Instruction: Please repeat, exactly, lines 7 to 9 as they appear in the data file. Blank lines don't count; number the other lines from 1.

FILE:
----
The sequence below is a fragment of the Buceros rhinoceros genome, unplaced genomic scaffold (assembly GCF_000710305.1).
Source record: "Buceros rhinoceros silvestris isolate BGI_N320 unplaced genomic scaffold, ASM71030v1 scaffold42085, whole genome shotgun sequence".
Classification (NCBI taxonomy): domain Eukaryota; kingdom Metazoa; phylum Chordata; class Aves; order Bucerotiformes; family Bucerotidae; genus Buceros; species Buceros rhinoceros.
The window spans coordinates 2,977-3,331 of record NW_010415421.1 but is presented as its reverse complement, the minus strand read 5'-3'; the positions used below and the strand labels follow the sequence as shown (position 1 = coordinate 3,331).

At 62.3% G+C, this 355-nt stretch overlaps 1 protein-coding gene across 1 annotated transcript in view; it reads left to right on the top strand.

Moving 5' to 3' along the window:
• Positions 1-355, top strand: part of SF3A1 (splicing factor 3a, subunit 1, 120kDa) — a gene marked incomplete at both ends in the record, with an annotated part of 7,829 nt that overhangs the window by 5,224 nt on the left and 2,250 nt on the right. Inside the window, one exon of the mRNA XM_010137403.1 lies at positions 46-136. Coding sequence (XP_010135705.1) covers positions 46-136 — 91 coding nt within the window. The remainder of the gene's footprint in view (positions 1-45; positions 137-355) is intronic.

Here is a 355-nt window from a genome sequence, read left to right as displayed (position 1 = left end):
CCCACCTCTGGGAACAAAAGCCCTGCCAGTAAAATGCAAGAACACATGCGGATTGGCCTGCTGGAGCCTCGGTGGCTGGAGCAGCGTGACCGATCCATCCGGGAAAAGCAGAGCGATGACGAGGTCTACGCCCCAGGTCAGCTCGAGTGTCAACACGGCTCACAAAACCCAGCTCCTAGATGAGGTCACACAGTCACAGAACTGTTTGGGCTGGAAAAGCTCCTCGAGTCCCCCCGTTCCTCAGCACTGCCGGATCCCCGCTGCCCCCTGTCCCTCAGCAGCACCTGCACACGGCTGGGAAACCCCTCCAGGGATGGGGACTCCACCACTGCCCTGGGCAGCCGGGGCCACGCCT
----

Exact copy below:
• Positions 1-355, top strand: part of SF3A1 (splicing factor 3a, subunit 1, 120kDa) — a gene marked incomplete at both ends in the record, with an annotated part of 7,829 nt that overhangs the window by 5,224 nt on the left and 2,250 nt on the right. Inside the window, one exon of the mRNA XM_010137403.1 lies at positions 46-136. Coding sequence (XP_010135705.1) covers positions 46-136 — 91 coding nt within the window. The remainder of the gene's footprint in view (positions 1-45; positions 137-355) is intronic.

Here is a 355-nt window from a genome sequence, read left to right as displayed (position 1 = left end):
CCCACCTCTGGGAACAAAAGCCCTGCCAGTAAAATGCAAGAACACATGCGGATTGGCCTGCTGGAGCCTCGGTGGCTGGAGCAGCGTGACCGATCCATCCGGGAAAAGCAGAGCGATGACGAGGTCTACGCCCCAGGTCAGCTCGAGTGTCAACACGGCTCACAAAACCCAGCTCCTAGATGAGGTCACACAGTCACAGAACTGTTTGGGCTGGAAAAGCTCCTCGAGTCCCCCCGTTCCTCAGCACTGCCGGATCCCCGCTGCCCCCTGTCCCTCAGCAGCACCTGCACACGGCTGGGAAACCCCTCCAGGGATGGGGACTCCACCACTGCCCTGGGCAGCCGGGGCCACGCCT